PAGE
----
Formula One's governing body will investigate Sunday's Italian Grand Prix crash between title contenders Max Verstappen and Lewis Hamilton because it was 'unusual', according to race director Michael Masi.
The Australian said that although the collision was relatively low-speed, the FIA's safety experts would still take a look.
The crash had Verstappen's Red Bull lift up off a kerb and land on Hamilton's Mercedes with the inside of a rear wheel hitting the seven-times world champion's helmet through the protective halo.
"Incidents that are different, so it's not necessarily high G impacts or anything like that, but are unusual, we do look at," said Masi.
"Our safety department does look at them in detail, investigate and see what we can learn and what we can improve for the future. That's how we have a whole lot of the safety features that we have today, and will continue to evolve into the future.
"We are already collecting all of the data, so we have all of the information and that will all go to our safety department together with any photographs and anything else we have along the way."
The Monza stewards blamed championship leader Verstappen and handed the Dutch 23-year-old a three place grid drop for the next race in Russia.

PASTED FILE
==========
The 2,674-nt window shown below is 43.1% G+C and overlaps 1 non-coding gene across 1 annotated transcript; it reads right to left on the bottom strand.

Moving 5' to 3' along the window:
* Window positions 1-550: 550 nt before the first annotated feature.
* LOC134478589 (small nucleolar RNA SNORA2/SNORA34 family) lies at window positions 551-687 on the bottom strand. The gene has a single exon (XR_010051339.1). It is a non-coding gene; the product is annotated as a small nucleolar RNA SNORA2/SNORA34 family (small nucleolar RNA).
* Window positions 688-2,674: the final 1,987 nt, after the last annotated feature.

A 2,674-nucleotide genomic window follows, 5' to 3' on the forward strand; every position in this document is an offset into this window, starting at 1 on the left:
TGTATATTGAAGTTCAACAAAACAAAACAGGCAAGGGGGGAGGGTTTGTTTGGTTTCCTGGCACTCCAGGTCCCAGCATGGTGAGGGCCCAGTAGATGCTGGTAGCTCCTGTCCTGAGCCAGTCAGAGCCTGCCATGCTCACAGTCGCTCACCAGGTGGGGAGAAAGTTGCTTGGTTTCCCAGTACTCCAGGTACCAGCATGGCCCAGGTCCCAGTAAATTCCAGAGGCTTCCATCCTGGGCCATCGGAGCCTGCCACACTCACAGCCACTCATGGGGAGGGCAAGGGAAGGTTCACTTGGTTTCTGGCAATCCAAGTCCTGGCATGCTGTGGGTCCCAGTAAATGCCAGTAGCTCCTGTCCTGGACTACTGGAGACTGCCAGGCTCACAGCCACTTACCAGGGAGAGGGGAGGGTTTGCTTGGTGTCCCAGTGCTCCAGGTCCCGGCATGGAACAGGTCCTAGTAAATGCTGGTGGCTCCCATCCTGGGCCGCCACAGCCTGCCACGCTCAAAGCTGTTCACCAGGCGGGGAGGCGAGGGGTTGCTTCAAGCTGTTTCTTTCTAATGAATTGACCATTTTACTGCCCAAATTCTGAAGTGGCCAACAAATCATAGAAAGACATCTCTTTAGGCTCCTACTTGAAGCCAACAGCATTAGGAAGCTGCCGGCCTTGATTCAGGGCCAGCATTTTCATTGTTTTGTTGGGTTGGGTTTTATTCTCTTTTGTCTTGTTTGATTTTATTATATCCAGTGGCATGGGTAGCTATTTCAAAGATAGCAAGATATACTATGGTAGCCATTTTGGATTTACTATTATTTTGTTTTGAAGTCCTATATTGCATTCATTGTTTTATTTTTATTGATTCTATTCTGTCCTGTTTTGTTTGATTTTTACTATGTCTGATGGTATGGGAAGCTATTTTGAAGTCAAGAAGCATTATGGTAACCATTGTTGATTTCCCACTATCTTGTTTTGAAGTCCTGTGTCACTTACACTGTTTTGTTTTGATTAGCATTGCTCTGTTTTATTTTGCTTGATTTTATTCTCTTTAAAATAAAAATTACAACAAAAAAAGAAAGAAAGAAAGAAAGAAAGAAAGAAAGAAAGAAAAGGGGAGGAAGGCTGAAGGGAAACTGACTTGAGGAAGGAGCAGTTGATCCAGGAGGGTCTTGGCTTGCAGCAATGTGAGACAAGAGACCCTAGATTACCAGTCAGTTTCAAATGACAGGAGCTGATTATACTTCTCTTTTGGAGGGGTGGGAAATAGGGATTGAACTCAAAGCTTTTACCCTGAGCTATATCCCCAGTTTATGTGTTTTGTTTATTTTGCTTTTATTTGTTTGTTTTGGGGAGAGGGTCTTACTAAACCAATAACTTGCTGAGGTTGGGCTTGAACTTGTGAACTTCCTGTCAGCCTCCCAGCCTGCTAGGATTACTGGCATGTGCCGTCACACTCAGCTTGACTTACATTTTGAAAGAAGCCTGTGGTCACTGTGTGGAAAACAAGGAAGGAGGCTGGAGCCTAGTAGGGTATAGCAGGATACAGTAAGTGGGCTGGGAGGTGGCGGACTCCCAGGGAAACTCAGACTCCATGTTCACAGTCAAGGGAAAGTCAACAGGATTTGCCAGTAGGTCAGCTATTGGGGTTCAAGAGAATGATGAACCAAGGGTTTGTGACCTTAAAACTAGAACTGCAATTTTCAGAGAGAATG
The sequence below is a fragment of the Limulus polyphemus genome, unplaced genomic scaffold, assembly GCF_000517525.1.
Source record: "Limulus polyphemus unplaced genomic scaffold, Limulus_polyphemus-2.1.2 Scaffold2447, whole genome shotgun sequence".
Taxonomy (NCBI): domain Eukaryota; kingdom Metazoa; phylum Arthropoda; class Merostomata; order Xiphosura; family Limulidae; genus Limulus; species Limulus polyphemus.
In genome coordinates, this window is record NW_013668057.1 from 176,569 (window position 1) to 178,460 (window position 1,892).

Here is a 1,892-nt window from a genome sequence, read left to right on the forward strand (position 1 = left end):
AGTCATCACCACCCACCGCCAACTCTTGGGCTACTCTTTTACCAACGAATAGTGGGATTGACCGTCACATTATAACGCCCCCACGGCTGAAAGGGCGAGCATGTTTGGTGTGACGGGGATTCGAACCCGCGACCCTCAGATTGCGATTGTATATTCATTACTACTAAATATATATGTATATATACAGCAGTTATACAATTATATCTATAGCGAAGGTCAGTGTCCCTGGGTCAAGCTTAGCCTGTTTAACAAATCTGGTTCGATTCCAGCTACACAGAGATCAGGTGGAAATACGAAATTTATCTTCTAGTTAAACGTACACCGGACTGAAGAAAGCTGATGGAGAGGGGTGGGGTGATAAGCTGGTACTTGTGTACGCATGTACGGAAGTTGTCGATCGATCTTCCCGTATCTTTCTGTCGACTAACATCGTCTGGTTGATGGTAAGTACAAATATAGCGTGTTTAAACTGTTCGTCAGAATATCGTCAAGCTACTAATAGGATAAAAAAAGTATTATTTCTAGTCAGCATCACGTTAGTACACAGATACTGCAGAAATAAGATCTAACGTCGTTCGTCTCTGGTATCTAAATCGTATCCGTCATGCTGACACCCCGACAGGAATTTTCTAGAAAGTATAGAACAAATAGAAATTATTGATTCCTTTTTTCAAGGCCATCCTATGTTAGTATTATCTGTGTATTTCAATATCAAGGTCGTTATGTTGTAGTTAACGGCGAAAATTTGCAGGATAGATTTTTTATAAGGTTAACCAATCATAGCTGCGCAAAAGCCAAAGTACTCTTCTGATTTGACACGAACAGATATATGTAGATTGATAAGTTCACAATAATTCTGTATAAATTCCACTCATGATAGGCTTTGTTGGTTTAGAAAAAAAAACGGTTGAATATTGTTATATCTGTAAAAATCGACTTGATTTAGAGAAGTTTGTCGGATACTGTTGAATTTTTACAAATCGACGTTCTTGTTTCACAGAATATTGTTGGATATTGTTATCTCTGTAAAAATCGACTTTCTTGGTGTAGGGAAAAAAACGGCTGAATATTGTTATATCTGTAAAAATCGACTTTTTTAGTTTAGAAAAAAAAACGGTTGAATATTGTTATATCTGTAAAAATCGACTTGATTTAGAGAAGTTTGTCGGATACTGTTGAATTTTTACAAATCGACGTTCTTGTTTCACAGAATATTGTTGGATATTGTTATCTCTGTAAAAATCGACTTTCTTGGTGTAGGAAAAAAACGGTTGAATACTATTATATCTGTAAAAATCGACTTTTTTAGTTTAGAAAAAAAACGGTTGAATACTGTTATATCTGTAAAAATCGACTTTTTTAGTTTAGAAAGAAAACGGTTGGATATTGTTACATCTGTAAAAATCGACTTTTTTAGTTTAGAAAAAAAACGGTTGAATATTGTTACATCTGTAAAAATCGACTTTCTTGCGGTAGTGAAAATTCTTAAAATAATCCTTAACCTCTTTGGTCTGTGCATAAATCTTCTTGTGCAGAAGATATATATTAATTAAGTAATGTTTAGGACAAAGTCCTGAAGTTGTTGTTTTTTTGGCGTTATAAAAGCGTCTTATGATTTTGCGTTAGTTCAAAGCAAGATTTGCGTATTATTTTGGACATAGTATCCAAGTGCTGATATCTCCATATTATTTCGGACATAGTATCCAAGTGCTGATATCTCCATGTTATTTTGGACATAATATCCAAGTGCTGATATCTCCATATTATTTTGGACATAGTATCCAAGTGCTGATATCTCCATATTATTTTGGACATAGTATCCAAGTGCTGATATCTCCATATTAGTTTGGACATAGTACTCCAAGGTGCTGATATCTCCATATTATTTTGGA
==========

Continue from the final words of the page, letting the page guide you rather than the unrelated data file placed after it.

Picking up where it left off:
Hamilton said it had been a shock to be hit on the head and the titanium ring had saved his life.
"I'm so, so grateful that I'm still here. I feel incredibly blessed. I feel like someone was watching over me today," said the Briton.
Mercedes boss Toto Wolff said the halo had saved Hamilton's life and Red Bull boss Christian Horner agreed the device, made mandatory in 2018 to considerable opposition from some drivers, had done its job.
"It was a very awkward accident and you could see Max's car ride up the Mercedes and I think without the halo there would've been no protection for the weight of that wheel coming down on top of Lewis," said Horner.
"I think the halo has again demonstrated its purpose in Formula One."
FIA president Jean Todt posted on Twitter a photograph of the Red Bull on top of the Mercedes with the comment "Glad the halo was there".
Several F1 drivers have credited the device for saving their lives, including Ferrari's Charles Leclerc and former Haas racer Romain Grosjean.
"I wasn't for the halo some years ago but I think it's the greatest thing that we brought to Formula One," he said after the device shielded his head when his car penetrated the barriers in fiery crash in Bahrain last year.
(Reporting by Alan Baldwin in London, editing by Christian Radnedge)